The Signs of the Times


February 3, 1888

“Serve the Lord with Gladness”

[Sermon preached at Christiania, Norway, November 11, 1885.]


“Your words have been stout against me, saith the Lord. Yet ye say, What have we spoken so much against thee? Ye have said, It is vain to serve God; and what profit is it that we have kept his ordinance, and that we have walked mournfully before the Lord of hosts? And now we call the proud happy; yea, they that work wickedness are set up; yea, they that tempt God are even delivered. Then they that feared the Lord spake often one to another; and the Lord hearkened, and heard it, and a book of remembrance was written before him for them that feared the Lord, and that thought upon his name. And they shall be mine, saith the Lord of hosts, in that day when I make up my jewels; and I will spare them, as a man spareth his own son that serveth him.” ST February 3, 1888, par. 1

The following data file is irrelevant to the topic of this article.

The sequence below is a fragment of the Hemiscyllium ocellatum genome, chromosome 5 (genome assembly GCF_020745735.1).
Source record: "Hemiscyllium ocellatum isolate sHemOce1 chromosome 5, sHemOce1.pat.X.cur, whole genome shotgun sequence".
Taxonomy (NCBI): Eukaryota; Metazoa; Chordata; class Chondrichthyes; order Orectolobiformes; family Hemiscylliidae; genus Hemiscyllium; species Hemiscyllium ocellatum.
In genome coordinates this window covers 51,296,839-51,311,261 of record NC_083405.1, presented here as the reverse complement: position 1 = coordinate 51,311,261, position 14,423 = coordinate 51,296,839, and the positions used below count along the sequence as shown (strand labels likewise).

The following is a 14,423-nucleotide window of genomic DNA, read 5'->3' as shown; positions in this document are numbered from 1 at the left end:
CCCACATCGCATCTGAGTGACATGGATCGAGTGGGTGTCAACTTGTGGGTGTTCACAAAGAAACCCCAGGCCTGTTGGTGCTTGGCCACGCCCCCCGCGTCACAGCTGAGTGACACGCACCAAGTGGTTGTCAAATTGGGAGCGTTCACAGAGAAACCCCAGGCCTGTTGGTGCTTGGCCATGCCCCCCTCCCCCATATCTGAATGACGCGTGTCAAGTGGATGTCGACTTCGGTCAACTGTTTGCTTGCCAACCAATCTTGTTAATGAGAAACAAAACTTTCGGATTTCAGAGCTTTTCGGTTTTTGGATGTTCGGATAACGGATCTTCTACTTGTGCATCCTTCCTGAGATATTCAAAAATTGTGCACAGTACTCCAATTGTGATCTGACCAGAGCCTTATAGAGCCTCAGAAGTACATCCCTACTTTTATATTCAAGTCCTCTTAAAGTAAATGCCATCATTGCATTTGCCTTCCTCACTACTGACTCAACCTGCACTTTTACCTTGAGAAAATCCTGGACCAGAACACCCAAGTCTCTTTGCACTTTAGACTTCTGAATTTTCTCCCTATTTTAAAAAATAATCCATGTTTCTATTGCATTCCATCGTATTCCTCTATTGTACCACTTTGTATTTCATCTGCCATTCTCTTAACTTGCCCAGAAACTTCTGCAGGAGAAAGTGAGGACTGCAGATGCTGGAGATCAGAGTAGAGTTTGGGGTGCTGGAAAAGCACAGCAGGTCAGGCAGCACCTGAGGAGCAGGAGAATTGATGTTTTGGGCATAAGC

There are times when under adversity and sorrow, the servants of God become discouraged and despondent. They brood over their circumstances, and, contrasting their condition with the prosperity of those who have no thought or care for eternal things, they feel aggrieved. They manifest a spirit of reproach, and murmur and repine at their lot. They seem to consider that God is under special obligation to bless them and prosper their undertakings, and therefore, as they are placed in situations of trial, they grow rebellious, and look with envy on the wicked who flourish in their iniquity. They seem to regard the condition of the transgressor as preferable to their own. These bitter thoughts are suggested to the mind by the deceiver of mankind. It is his delight to stir up rebellion in the breasts of the children of God. He knows it causes them weakness, and is a source of dishonor to their God. He desires us to think that it is a vain thing to serve God, and that those who are unmindful of the claims of Heaven are more favored than those who strive to obey the commandments of God. ST February 3, 1888, par. 2